While our festivals, theatres, museums, galleries and venues were the first hit by the pandemic and are still recovering, we’re still seeing devastating cancellations with huge impacts on regional communities and local economies, as well as individual livelihoods.

And while we’ve seen the RISE fund make large one-off grants to commercial entities and arts organisations, these scarce funds are public money that’s been taken away from that strategic national approach to developing the entire sector that only the Australia Council can deliver for all Australians.

Doubling or indeed tripling the Australia Council’s budget is going to be crucial – but that barely begins to approach the kind of energy the Australian Government needs to devote to the people who inspire us the most.

How do we empower all artists and strengthen the sector?

A national insurance scheme would helpfully offset pandemic disruption, for example, galvanising the resolve of everyone working on performances and exhibitions to go on taking the creative risks we love to see.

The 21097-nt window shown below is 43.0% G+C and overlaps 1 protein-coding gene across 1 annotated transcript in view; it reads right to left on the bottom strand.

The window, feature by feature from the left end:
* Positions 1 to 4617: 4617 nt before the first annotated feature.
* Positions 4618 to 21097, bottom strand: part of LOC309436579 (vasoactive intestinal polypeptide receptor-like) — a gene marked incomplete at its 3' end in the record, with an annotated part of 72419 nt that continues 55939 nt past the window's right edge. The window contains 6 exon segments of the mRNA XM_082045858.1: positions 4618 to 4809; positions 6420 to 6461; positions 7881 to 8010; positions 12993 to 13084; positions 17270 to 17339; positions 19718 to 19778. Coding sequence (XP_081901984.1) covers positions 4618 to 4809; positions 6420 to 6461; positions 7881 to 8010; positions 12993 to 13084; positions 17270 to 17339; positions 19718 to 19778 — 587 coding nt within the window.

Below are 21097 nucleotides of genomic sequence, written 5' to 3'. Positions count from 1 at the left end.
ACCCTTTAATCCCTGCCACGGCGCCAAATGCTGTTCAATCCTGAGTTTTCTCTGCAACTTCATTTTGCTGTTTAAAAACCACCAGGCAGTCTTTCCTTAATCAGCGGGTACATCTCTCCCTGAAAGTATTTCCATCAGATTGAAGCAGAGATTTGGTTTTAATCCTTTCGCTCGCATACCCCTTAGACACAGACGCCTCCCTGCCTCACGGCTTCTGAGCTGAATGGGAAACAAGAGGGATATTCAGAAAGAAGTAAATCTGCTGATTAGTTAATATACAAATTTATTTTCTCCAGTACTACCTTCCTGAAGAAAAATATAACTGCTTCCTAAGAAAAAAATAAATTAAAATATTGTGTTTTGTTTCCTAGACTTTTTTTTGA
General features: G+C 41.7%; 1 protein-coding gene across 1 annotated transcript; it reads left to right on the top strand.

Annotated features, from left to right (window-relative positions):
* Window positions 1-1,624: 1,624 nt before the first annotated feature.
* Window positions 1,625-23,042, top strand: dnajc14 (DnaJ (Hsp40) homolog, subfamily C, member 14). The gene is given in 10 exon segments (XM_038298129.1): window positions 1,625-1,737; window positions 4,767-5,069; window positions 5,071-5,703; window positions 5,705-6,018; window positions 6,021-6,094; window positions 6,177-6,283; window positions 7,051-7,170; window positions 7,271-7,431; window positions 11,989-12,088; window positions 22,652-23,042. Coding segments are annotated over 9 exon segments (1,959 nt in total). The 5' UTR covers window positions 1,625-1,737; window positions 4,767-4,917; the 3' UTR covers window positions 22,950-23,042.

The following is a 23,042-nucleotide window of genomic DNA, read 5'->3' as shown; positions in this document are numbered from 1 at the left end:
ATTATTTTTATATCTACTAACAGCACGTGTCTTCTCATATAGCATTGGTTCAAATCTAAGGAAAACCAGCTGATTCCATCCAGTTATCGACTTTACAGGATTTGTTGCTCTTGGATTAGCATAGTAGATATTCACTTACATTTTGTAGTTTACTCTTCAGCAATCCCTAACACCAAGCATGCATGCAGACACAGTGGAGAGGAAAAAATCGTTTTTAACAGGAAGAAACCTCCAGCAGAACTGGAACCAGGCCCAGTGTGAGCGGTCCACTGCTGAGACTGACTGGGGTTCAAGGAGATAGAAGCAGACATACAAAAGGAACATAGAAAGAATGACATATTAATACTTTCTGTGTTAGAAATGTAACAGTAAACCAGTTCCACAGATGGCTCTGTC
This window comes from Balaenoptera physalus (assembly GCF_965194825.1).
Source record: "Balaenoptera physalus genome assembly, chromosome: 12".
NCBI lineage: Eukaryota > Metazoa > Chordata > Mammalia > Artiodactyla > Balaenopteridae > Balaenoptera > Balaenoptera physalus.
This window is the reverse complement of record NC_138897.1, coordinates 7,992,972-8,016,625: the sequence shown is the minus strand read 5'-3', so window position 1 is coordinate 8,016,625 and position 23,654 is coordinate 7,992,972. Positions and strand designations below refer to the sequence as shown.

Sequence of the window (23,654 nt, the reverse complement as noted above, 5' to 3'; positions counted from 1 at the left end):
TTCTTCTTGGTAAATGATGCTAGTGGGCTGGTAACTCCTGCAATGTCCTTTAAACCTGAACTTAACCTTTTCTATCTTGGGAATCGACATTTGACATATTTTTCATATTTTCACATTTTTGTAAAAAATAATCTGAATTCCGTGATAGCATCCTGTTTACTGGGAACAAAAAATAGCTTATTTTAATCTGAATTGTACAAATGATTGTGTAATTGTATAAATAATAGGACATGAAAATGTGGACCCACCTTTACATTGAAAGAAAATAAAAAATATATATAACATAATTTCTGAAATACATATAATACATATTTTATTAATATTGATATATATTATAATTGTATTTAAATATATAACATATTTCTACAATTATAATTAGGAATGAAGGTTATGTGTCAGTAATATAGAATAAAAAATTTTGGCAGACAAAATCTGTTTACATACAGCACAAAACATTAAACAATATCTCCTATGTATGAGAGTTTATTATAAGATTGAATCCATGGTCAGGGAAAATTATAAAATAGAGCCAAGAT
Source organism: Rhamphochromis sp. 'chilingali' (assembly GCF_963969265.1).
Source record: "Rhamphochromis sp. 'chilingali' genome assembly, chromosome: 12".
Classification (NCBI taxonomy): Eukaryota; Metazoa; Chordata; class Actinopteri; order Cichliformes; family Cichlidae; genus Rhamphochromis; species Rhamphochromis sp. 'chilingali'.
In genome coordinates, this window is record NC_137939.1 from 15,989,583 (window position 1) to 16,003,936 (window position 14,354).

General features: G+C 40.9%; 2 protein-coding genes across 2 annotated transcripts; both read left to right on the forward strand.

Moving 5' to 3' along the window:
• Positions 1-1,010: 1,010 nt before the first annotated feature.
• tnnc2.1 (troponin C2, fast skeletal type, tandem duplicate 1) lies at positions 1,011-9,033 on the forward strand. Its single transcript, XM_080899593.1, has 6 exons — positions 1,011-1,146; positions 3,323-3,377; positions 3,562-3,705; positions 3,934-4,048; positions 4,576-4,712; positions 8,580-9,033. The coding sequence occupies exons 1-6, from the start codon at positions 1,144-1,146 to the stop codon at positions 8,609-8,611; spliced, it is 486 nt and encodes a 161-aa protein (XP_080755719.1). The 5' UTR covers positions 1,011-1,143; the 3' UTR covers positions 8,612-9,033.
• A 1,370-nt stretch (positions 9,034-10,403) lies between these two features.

Responsible approaches to local content quotas for free-to-air tv as well as subscription and streaming services, would be a great start.

As would ambitious approaches to arts education, from early childhood through to tertiary education and research.

But let’s not look at such initiatives piecemeal. Individually, they’re great ideas, but standing all alone, they’re liable to come and go as expediently as a political announcement.

We fund arts and culture as a nation because art is a public good. Because we wouldn’t know our own humanity without it.

Rather than a stop-start politicised approach to arts money, we need a long-term policy approach to arts and culture.

A woman (Esther Anatolitis) in front of a purple screen
Esther Anatolitis preparing to speak. Image courtesy the author.